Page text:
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United States v. Verizon Communications, Inc.

United States District Court, District Circuit

August 9, 2013

UNITED STATES, et al., Plaintiffs,
v.
VERIZON COMMUNICATIONS, INC., et al., Defendants.

OPINION

ROSEMARY M. COLLYER United States District Judge.

After following the appropriate procedures under the Antitrust Procedures and Penalties Act, 15 U.S.C. §§ 16(b)-(h) (commonly known as the APPA or Tunney Act), the Government moves for entry of final judgment in this antitrust case. Mot. for Final J. [Dkt. 27]. As stated below, the motion will be granted.

I. FACTS

In December 2011, Verizon Communications, Inc. (Verizon) and Cellco Partnership d/b/a Verizon Wireless[1] entered into certain Commercial Agreements with Comcast Corporation, Time Warner Cable Inc., Bright House Networks LLC, and Cox Communications, Inc. (Cable Defendants). The Commercial Agreements allow the sale of bundled services such as Verizon Wireless services together with Cable Defendants’ residential wireline voice, video, and broadband services. They also entered into a joint venture (a Joint Operating Entity or JOE) to develop integrated wireline and wireless technologies through research and development. The Government investigated and found that the Commercial Agreements would have certain anticompetitive effects in the marketplace. As a result, the Government filed this antitrust case against Verizon, Verizon Wireless, and the Cable Defendants (collectively, Defendants).[2] The Government alleges that Commercial Agreements between Defendants unreasonably restrain trade in violation of the Sherman Act, 15 U.S.C. § 1. Compl. [Dkt. 1] ¶¶ 45-47.

At the same time it filed the Complaint, the Government filed a Competitive Impact Statement (CIS) [Dkt. 3]; a proposed Final Judgment [Dkt. 2-1; refiled at Dkt. 27-1]; and a Stipulation and Order [Dkt. 2] whereby the parties agreed to entry of the Final Judgment after compliance with the Tunney Act requirements. The proposed Final Judgment is intended to remedy the anticompetitive effects of the Commercial Agreements between Defendants by preserving competition in numerous local markets for broadband, video, and wireless services.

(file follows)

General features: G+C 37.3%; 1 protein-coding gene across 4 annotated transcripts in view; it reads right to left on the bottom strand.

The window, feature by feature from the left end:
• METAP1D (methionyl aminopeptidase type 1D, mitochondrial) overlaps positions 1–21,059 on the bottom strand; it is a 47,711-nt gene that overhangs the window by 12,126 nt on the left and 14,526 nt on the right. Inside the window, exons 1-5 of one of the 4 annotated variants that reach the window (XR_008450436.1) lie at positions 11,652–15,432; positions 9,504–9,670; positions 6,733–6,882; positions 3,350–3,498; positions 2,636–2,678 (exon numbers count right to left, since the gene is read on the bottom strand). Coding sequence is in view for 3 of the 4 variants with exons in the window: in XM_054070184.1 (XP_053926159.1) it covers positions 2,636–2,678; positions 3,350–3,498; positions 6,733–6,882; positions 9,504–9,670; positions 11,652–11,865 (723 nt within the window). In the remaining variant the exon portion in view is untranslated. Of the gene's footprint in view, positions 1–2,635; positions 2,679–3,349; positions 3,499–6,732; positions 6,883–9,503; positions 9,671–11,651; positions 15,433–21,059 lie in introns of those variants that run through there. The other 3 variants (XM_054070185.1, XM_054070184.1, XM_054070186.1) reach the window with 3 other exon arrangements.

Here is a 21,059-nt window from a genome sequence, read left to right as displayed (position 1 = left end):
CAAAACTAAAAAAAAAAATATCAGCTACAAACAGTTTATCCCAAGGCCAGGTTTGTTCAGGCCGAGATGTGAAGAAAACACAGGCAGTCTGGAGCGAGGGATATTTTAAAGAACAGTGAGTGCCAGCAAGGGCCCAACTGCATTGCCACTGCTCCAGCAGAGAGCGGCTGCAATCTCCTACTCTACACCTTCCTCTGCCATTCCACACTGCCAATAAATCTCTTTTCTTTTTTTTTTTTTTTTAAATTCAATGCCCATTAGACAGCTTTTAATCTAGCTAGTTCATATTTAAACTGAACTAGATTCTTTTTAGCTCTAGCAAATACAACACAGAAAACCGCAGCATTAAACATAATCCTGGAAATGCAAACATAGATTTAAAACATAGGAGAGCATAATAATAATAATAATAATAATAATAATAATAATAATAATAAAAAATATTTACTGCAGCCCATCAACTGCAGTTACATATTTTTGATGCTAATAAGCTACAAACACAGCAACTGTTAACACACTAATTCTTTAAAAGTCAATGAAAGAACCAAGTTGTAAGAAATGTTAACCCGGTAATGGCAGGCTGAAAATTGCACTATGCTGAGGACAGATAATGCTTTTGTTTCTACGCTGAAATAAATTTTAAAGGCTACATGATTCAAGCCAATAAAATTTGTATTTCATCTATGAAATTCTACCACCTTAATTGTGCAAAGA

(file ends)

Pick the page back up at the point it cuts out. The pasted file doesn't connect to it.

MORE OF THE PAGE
In some areas, Verizon offers fiber-based voice, video, and broadband services under the trade name “FiOS.” FiOS is offered in various areas in which the Cable Defendants also offer cable services. The Commercial Agreements would have resulted in Verizon retail stores selling two competing “quad play” (i.e., video, broadband, telephone, and mobile wireless services) packages: (1) Verizon Wireless and a Cable Defendant’s services or (2) Verizon Wireless and Verizon FiOS services. The Government determined that the Commercial Agreements and the JOE would have diminished Verizon’s incentives and ability to compete vigorously against the Cable Defendants with its FiOS services and that the JOE created a product development partnership with unlimited duration, which would decrease competition and innovation in the long term in a fast changing field. The Government negotiated a consent decree (i.e., the proposed Final Judgment) with Defendants to remedy the anticompetitive effects of the Commercial Agreements.

To satisfy the Tunney Act requirement for public notice and comment, the Government published the proposed Final Judgment and CIS in the Federal Register on August 23, 2012, see Fed. Reg. 51048, and placed a summary for these documents in the Washington Post on August 18-24, 2012. As a result, the Government received and responded to comments from four entities: RCN Telecom Services LLC (RCN), a cable over-builder (i.e., a facilities-based provider of wireline services); Communications Workers of America (CWA), a trade union representing workers in the telecom industry; Montgomery County, Maryland; and the City of Boston, Massachusetts (collectively, Objectors). See Gov’t Resp. to Public Comments [Dkt. 26].

Asserting that the proposed Final Judgment provides an effective and appropriate remedy for the antitrust violations alleged in the Complaint, the Government now seeks entry of Final Judgment. RCN was granted leave to participate in this case, and it filed a Reply brief objecting to entry of the proposed Final Judgment and asserting the same concerns that it set forth during the comment period. See RCN Reply [Dkt. 31]; RCN Comments [Dkt. 26-3].

II. LEGAL STANDARD

Entry of final judgment in antitrust cases is governed by a statute that requires that the Court determine whether entry of judgment is in the public interest:

(e) Public interest determination
(1) Before entering any consent judgment proposed by the United States under this section, the court shall determine that the entry of such judgment is in the public interest. For the purpose of such determination, the court shall consider—
(A) the competitive impact of such judgment, including termination of alleged violations, provisions for enforcement and modification, duration of relief sought, anticipated effects of alternative remedies actually considered, whether its terms are ambiguous, and any other competitive considerations bearing upon the adequacy of such judgment that the court deems necessary to a determination of whether the consent judgment is in the public interest; and
(B) the impact of entry of such judgment upon competition in the relevant market or markets, upon the public generally and individuals alleging specific injury from the violations set forth in the complaint including consideration of the public benefit, ...

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